Although I graduated back in September 2016, one of the essays I wrote during my Research Master was recently published in the Erasmus Student Journal of Philosophy (ESJP). The essay is about the amorality of the global banking sector, in which I respond to the popular explanation put forward by Dutch anthropologist and author Joris Luyendijk. After three months of peer reviews, I can finally say my life as a student is (officially) over. During my studies, I have always tried to make dense philosophical arguments more accessible and enjoyable for a broader audience. This essay I one such attempt.
I have written about this particular topic before. In one of my first posts, I introduced the principle of caveat emptor and tried to explain why it is exemplary for the problems in the banking sector. To bring this point home, and to present new insights on the misconduct and reprehensible behaviour of bankers, I would like to share the full essay with you. It is quite a long read (about 6.000 words) but if you found Luyendijk’s story interesting then you will hopefully enjoy mine as well.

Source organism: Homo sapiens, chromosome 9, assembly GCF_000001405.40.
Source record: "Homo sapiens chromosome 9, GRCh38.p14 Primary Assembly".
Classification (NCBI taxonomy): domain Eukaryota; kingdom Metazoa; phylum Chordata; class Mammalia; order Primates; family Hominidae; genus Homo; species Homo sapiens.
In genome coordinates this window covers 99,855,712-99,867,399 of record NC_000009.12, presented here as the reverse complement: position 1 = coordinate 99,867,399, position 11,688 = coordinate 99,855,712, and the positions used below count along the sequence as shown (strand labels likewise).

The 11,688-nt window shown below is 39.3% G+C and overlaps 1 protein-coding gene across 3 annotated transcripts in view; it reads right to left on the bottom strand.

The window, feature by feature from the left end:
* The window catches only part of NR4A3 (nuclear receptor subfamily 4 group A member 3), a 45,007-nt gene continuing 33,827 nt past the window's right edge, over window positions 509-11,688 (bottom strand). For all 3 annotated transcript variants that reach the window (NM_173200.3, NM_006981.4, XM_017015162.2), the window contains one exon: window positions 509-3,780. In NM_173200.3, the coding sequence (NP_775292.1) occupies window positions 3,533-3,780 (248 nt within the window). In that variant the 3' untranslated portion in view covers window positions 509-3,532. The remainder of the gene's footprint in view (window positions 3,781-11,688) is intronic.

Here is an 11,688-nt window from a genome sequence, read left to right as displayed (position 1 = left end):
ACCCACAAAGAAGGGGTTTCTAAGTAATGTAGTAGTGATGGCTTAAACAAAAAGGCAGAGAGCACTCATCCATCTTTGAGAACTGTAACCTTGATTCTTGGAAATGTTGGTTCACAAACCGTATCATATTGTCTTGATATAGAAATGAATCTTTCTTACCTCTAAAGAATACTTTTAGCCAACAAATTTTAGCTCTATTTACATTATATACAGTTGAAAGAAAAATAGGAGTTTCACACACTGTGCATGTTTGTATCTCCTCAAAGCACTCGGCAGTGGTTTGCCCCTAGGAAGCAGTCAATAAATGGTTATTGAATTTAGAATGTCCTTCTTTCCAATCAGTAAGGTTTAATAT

Why you should read this essay:
- It presents an alternative explanation for a destructive and recurring problem;
- it connects moral philosophy and moral psychology to the world of banking;
- it shows that philosophy can be timely and useful.
Disclaimer: none of the views expressed in this essay, nor any other opinions put forward on this blog, are in any way related to the position of the Dutch Authority for the Financial Markets (AFM) on similar matters.